Capable of monitoring Volatile Organic Compounds (VOCs), basic particulate matter, carbon dioxide, temperature and humidity, it takes care of the basic metrics to measure the air quality of a room.

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More in Tux Machines

today's howtos

Linux Graphics

  • The RADV Radeon Vulkan Linux Driver Continues Picking Up Features
  • OpenChrome Maintainer Making Some Progress On VIA DRM Driver
    Independent developer Kevin Brace took over maintaining the OpenChrome DDX driver earlier this year to improve the open-source VIA Linux graphics support while over the summer he's slowly been getting up to speed on development of the OpenChrome DRM driver. The OpenChrome DRM driver was making progress while James Simmons was developing it a few years back, but since he left the project, it's been left to bit rot. It will take a lot of work even to get this previously "good" code back to working on the latest Linux 4.x mainline kernels given how DRM core interfaces have evolved in recent times.
  • My talk about Mainline Explicit Fencing at XDC 2016!
    Last week I was at XDC in Helsinki where I presented about the Explicit Fencing work we’ve been doing on the Mainline Linux Kernel in the lastest few months. There was a livestream of all presentations during the conference and recorded sections are available. You can check the video of my presentation. Check out the slides too.

Linux Kernel News

  • Linux 4.8 gets rc8
    Chill, penguin-fanciers: Linux lord Linus Torvalds is sitting on the egg that is Linux 4.8 for another week. As Torvalds indicated last week, this version of the kernel still needs work and therefore earned itself an eighth release candidate.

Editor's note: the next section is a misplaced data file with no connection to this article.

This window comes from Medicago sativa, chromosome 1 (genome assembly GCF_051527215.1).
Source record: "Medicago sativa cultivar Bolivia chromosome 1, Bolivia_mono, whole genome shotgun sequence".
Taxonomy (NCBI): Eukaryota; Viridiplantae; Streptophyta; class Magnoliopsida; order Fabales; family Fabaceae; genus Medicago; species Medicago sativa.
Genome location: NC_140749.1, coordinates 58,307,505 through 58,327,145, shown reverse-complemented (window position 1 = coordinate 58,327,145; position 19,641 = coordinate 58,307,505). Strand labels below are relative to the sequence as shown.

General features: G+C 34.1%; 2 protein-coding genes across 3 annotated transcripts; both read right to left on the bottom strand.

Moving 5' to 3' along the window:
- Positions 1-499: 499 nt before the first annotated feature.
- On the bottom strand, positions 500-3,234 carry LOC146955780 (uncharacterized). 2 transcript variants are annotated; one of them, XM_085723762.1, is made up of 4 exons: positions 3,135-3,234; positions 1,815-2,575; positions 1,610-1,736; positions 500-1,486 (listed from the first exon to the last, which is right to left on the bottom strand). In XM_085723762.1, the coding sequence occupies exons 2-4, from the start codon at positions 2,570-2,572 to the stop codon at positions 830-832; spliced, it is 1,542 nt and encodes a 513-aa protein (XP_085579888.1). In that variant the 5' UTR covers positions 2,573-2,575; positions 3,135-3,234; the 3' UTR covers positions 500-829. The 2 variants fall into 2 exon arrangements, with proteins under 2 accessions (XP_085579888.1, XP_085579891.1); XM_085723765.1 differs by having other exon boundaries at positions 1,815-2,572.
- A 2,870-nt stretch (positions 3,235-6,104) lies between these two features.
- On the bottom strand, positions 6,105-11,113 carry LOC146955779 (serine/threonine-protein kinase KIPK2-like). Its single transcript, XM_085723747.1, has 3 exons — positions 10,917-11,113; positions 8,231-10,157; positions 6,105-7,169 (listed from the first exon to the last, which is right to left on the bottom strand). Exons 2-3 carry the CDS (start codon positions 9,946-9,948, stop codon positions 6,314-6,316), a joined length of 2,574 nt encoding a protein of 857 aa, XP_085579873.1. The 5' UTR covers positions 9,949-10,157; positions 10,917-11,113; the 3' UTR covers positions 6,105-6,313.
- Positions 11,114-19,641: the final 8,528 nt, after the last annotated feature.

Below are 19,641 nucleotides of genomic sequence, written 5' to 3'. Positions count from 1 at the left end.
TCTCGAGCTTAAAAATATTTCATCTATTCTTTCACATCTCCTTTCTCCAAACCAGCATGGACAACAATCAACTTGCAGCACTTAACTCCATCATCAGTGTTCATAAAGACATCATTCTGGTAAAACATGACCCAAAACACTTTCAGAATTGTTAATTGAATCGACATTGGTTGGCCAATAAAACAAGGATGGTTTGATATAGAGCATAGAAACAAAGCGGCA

• Linux 4.8-rc8 Released: Linux 4.8 Next Weekend
  • Linux Kernel 4.7.5 Released with Numerous ARM and Networking Improvements
    The fifth maintenance update to the Linux 4.7 kernel series, which is currently the most advanced, secure and stable kernel branch you can get for your GNU/Linux operating system, has been announced by Greg Kroah-Hartman. Linux kernel 4.7.5 is here only ten days after the release of the previous maintenance version, namely Linux kernel 4.7.4, and it's a big update that changes a total of 213 files, with 1774 insertions and 971 deletions, which tells us that the kernel developers and hackers had a pretty busy week patching all sorts of bugs and security issues, as well as to add various, much-needed improvements.
  • Blockchain Summit Day Two: End-Of-Conference Highlights From Shanghai
    Financial services firms and startups looking to be the bridge to blockchain ledgers continued to dominate presentations on the second and final day of the Blockchain Summit, ending International Blockchain Week in Shanghai that also saw Devcon2 and a startup demo competition.
  • Testing Various HDDs & SSDs On Ubuntu With The Linux 4.8 Kernel
    Here are some fresh benchmarks of various solid-state drives (SATA 3.0 SSDs plus two NVMe M.2 SSDs) as well as two HDDs for getting a fresh look at how they are performing using the Linux 4.8 Git kernel. After publishing Friday's Intel 600P Series NVME SSD tests of this lower-cost NVM Express storage line-up, I continued testing a few other SSDs and HDDs. These additional reference points are available for your viewing pleasure today. The additional data is also going to be used for reference in a Linux 4.8-based BCache SSD+HDD comparison being published next week. Stay tuned for those fresh BCache numbers.

Behind the GNOME 3.22 Release Video

This is less than usual. The time saving mostly stems from spending less time recording for the release video. At first thought you might think recording would be a breeze but it can be one of the most frustrating aspects of making the videos. Each cycle the GNOME community lands improvement a wide set of GNOME’s applications. So before each release I have to find some way to run a dozen of applications from master. I do this either by: Read more